·
Registered
Joined
·
2,892 Posts
I am surprised to hear this. I thought the whole idea of pre-payment was to avoid what you described. The website I provided lists locking in at today's prices as one of the benefits.
I am not really sure of what was offered 20 years ago, when she originally purchased. I am also not sure if you get any choices as to how your deposit or payment is invested. Perhaps she chose something conservative.

What's a couple of hundred bucks, in a situation like this. Everything was decided, and planned ahead of time, so there was no stress in that regard.

I didn't mean for it to sound like I was complaining, or that pre paying was bad or anything. I thought it was great that everything was done ahead of time, and would consider doing the same in the future. (hopefully several years in the future :) )
 

·
Banned
Joined
·
2 Posts
Agree with preplanning

We totally agree with preplanning.
We bought our cemetery plot 10 years ago.
Our wills are up to date.
The funeral home is known, creamation, rented casket for the service, not paid yet.
We are in the process of finalizing the grave marker, to be placed without the final dates.
Our 2 children think that we have done too much, but I'm sure when the time comes they will appreciate it.

We are both 70 and in good health.
 

·
Banned
Joined
·
52 Posts
Great thread Royal!

I'm actually a Licensed Funeral Director as well as I specialize in pre-planning and hold a Life Insurance License to sell burial/final expense insurance. Basically, the ways to pre-fund a funeral are:

1. Funeral/final expense insurance - Regular life insurance won't allow funeral homes to honour and lock-in today's prices. The reason being is the accumulated growth within the policy belongs to the policy holder, not the funeral home. Actual funeral/final expense insurance assigns polices to funeral homes, keeping them tax-free to the policy owner, and accumulated growth helps keep up with inflation for the funeral home. Therefore, those can be used to lock in prices. Installment payments may be made or you can purchase a lump-sum annuity with these plans.

2. Lump-sum payment to a funeral home, which is in turn put into a trust account. Each province has there own guidelines, but here in Nova Scotia, the funeral home takes 10% of the deposit as an administration fee. The funeral home also gets to keep all accumulated interest if the client decides to move or transer funeral homes. Insurance is different in the way the policy owner owns the policy and they are transferble at no charge.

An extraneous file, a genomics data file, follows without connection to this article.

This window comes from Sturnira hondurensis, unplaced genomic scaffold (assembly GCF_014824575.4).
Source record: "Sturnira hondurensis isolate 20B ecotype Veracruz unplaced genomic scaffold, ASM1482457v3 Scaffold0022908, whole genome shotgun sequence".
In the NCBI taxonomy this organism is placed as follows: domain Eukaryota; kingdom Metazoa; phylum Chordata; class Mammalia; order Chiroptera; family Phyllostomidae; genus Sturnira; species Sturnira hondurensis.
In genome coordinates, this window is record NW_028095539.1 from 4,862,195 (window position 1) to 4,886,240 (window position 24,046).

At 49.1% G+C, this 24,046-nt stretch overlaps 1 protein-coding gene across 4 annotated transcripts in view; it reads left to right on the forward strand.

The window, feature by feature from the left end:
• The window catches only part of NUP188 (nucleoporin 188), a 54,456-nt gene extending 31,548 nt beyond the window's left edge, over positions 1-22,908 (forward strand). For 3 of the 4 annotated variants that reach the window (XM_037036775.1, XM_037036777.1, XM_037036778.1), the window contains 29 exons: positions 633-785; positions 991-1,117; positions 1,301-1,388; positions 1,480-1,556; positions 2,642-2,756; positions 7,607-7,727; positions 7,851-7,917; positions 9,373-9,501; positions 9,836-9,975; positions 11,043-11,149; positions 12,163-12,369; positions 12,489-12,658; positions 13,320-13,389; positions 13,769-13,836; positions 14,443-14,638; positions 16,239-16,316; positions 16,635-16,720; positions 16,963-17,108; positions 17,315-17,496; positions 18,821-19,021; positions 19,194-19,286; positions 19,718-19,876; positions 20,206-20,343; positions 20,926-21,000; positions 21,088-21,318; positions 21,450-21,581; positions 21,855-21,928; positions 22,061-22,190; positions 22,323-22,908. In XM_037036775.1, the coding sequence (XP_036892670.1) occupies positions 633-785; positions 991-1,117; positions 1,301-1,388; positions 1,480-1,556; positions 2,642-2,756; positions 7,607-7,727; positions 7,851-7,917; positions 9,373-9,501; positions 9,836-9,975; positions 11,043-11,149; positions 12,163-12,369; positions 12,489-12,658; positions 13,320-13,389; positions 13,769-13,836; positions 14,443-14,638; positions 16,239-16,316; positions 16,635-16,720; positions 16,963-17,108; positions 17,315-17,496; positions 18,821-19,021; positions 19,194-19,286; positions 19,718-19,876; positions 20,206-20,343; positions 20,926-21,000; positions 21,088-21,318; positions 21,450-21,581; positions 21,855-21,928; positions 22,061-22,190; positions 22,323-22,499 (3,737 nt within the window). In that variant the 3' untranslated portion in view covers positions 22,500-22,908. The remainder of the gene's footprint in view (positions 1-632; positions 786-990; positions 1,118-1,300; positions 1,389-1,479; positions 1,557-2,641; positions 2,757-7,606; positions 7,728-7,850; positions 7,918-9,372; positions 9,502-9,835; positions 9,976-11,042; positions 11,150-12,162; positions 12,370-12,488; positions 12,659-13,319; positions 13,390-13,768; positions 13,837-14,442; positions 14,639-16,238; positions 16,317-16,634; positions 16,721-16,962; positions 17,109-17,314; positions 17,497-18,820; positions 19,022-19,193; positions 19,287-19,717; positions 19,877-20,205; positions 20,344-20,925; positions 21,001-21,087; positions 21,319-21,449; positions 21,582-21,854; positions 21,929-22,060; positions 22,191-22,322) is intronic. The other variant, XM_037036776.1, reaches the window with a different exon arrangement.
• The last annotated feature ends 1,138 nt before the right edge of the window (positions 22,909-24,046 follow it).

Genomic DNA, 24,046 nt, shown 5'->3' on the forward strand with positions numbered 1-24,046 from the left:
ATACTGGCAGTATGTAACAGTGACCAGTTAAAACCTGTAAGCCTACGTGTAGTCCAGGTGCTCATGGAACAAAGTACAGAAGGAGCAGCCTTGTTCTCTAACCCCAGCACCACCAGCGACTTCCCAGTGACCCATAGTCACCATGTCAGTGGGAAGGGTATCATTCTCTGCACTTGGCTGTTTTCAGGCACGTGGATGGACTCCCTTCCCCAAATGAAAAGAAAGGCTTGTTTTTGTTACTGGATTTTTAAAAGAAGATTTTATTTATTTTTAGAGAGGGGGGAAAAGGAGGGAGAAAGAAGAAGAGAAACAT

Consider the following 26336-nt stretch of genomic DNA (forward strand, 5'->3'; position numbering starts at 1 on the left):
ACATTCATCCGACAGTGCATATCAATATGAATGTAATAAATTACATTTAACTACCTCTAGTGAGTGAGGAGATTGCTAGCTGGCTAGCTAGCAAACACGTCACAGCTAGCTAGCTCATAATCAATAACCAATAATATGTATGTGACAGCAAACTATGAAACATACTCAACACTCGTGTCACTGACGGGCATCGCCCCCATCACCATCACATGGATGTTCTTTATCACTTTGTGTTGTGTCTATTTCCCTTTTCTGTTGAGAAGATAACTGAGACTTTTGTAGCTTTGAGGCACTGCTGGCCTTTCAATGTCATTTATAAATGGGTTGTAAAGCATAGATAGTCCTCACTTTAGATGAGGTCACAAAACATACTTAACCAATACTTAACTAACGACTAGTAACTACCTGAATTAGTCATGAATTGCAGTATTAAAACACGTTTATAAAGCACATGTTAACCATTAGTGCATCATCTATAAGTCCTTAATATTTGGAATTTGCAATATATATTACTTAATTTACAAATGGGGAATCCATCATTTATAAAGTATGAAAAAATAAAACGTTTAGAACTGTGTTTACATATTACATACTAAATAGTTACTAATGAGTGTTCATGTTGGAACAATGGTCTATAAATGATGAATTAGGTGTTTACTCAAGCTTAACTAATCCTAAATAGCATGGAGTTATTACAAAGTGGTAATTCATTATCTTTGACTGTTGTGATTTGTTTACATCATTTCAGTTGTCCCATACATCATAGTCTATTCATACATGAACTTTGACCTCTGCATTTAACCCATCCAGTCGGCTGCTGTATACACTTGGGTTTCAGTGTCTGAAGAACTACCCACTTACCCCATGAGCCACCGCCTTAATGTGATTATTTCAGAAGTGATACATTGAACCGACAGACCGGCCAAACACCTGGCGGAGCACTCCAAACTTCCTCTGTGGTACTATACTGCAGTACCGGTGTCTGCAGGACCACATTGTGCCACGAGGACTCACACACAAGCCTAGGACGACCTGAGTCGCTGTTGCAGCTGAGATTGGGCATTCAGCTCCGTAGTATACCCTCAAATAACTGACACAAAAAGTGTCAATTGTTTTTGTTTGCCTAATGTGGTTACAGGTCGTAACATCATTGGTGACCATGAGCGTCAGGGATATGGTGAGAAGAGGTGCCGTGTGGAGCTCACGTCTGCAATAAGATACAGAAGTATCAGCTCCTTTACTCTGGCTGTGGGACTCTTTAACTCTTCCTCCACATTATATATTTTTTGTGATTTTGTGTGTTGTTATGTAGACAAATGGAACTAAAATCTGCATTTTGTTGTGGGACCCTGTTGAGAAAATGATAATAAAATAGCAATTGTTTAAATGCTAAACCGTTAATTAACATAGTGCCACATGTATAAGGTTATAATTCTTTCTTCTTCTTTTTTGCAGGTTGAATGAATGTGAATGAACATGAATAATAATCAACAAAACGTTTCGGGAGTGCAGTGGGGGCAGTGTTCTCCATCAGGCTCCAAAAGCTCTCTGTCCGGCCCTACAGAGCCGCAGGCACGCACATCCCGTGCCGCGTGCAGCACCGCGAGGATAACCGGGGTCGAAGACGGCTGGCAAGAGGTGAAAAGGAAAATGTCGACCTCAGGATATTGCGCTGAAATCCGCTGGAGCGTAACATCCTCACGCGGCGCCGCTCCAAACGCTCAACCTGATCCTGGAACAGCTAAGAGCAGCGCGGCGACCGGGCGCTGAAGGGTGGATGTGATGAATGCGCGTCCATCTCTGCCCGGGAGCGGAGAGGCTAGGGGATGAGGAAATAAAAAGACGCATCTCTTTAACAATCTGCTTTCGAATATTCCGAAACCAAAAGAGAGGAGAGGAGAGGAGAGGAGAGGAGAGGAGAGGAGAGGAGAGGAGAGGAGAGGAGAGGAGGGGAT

Some families pre-plan their services without pre-funding them as well for various financial reasons (CPP Death Benefits, Life Insurance, etc.)

Well it's late and I just got in and can't really think of much else to write. I'll check back tomorrow and answer any questions :)
 

·
Registered
Joined
·
2,974 Posts
We did this for my grandmother when she first had her heart attack stroke. It definately made it easier 7 years later when she passed away.

At the same time we've helped our parents make their arranges. This was almost 20 years ago. As a family, we have said that planning out these things ahead of time makes it much easier in the long run. Our family is pretty open when it comes to finances and estate planning, which helps.
 
Joined
·
166 Posts
. . . from frugal people. ..... you get to pay for your funeral in today's dollars instead of future dollars.
Thanks all, for sharing insights. I like Dana's comment and her humour :)

1. Pre-planning saves much anxiety for a family as many have mentioned above. It deserves family discussion, and a written intent to guide family members in the general or specific terms that will be most helpful in our personal circumstances.

2. Pre-paying is less clear. If one has life insurance at the time of death, that is nearly always going to be more cost efficient than pre-paying. (Oh but however, I don't like the advertised non-medical insurances for seniors; way too expensive.) Life ins done well should cost "pennies on the dollar" - and thus much less expensive than pre-paying costs of death.

3. Added ZIP is owning life insurance and including the charity(ies) of your choice as beneficiary. You can have sufficient tax refund to exceed cost of death. Many seniors have enough money in chequing account to cover death costs. Tax refund from the insured charitable gift can then replace all death costs (and more)! If ins. is "pennies on the dollar", then the tax refund makes it free altogether???

If we're truly frugal, and charitable as well, would we pre-plan for free?

BW
 

·
Banned
Joined
·
52 Posts
Can I pre-arrange my funeral, choose my casket and cemetary plot in my living years on the assumption that my life insurance plan will pay the costs to my beneficiary at the time of my death?